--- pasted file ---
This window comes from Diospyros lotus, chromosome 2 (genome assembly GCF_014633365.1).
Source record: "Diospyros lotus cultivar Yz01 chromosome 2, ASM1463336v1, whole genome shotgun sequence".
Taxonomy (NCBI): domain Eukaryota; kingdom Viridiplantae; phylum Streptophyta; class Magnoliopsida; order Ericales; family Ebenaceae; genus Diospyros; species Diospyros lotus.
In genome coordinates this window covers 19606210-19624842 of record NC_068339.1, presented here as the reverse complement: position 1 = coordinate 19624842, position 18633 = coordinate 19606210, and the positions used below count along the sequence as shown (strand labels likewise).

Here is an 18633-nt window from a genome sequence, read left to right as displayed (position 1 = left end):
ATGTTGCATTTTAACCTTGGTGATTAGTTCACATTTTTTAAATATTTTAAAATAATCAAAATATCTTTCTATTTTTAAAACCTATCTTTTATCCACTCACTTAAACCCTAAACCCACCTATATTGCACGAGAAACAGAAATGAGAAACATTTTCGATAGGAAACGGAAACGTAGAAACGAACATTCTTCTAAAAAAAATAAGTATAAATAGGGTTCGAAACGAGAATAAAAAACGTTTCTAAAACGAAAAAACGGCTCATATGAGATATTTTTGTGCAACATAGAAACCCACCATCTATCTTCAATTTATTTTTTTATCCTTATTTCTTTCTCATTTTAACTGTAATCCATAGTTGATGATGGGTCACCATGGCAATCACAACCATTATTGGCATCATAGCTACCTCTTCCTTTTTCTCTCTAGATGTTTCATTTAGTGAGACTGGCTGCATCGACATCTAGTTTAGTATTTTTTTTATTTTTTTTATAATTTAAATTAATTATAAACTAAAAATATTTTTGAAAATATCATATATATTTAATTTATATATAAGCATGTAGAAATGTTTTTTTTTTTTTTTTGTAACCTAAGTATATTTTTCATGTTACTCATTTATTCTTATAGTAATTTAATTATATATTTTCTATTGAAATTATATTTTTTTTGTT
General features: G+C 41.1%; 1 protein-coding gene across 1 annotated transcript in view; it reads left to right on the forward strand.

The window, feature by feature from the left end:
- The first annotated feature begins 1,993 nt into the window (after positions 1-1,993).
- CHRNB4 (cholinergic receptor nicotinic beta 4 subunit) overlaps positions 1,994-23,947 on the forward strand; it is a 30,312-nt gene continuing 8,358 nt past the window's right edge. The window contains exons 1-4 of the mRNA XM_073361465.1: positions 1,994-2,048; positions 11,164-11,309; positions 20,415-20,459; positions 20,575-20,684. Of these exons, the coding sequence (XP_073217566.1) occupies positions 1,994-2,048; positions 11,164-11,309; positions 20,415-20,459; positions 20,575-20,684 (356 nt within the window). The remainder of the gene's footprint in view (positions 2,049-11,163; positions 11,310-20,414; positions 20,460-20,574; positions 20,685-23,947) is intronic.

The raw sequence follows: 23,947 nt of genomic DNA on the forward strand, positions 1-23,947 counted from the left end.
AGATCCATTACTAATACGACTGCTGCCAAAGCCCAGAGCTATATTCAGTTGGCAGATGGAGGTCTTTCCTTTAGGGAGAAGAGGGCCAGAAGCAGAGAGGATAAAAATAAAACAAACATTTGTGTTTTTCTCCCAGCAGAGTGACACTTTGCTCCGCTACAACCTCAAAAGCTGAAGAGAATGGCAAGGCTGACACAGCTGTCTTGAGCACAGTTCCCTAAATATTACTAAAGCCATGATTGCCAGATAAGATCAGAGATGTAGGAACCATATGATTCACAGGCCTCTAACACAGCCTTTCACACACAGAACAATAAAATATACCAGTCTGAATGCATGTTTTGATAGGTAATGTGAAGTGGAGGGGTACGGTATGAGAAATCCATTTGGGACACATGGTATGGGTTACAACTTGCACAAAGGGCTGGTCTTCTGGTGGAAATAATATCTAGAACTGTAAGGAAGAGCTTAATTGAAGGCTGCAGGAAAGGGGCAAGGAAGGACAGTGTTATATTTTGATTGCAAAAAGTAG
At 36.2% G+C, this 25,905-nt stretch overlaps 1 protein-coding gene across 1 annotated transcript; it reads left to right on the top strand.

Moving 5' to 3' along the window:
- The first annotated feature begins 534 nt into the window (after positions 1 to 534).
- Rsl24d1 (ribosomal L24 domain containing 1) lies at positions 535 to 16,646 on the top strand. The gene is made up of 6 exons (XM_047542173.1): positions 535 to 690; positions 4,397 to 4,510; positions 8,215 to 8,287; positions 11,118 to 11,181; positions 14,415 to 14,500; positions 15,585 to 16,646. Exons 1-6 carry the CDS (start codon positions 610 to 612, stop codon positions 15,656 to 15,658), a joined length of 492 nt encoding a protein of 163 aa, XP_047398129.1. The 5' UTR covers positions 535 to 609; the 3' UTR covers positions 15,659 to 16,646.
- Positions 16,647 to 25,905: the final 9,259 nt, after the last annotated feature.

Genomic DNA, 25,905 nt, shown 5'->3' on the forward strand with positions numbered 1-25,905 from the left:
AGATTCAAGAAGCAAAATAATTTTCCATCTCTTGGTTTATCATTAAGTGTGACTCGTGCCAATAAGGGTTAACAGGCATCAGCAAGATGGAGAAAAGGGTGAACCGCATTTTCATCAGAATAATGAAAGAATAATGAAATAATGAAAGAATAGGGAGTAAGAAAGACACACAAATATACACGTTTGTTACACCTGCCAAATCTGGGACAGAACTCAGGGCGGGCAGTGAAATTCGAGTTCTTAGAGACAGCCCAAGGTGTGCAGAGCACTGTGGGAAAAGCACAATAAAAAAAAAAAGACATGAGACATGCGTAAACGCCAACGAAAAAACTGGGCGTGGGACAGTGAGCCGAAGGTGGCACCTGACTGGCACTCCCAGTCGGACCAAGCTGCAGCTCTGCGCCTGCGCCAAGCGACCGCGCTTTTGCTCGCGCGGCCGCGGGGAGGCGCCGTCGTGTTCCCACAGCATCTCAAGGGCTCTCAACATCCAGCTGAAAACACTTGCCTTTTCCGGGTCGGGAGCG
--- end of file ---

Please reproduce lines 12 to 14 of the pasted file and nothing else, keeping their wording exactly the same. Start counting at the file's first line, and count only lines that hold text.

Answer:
AGATCCATTACTAATACGACTGCTGCCAAAGCCCAGAGCTATATTCAGTTGGCAGATGGAGGTCTTTCCTTTAGGGAGAAGAGGGCCAGAAGCAGAGAGGATAAAAATAAAACAAACATTTGTGTTTTTCTCCCAGCAGAGTGACACTTTGCTCCGCTACAACCTCAAAAGCTGAAGAGAATGGCAAGGCTGACACAGCTGTCTTGAGCACAGTTCCCTAAATATTACTAAAGCCATGATTGCCAGATAAGATCAGAGATGTAGGAACCATATGATTCACAGGCCTCTAACACAGCCTTTCACACACAGAACAATAAAATATACCAGTCTGAATGCATGTTTTGATAGGTAATGTGAAGTGGAGGGGTACGGTATGAGAAATCCATTTGGGACACATGGTATGGGTTACAACTTGCACAAAGGGCTGGTCTTCTGGTGGAAATAATATCTAGAACTGTAAGGAAGAGCTTAATTGAAGGCTGCAGGAAAGGGGCAAGGAAGGACAGTGTTATATTTTGATTGCAAAAAGTAG
At 36.2% G+C, this 25,905-nt stretch overlaps 1 protein-coding gene across 1 annotated transcript; it reads left to right on the top strand.

Moving 5' to 3' along the window: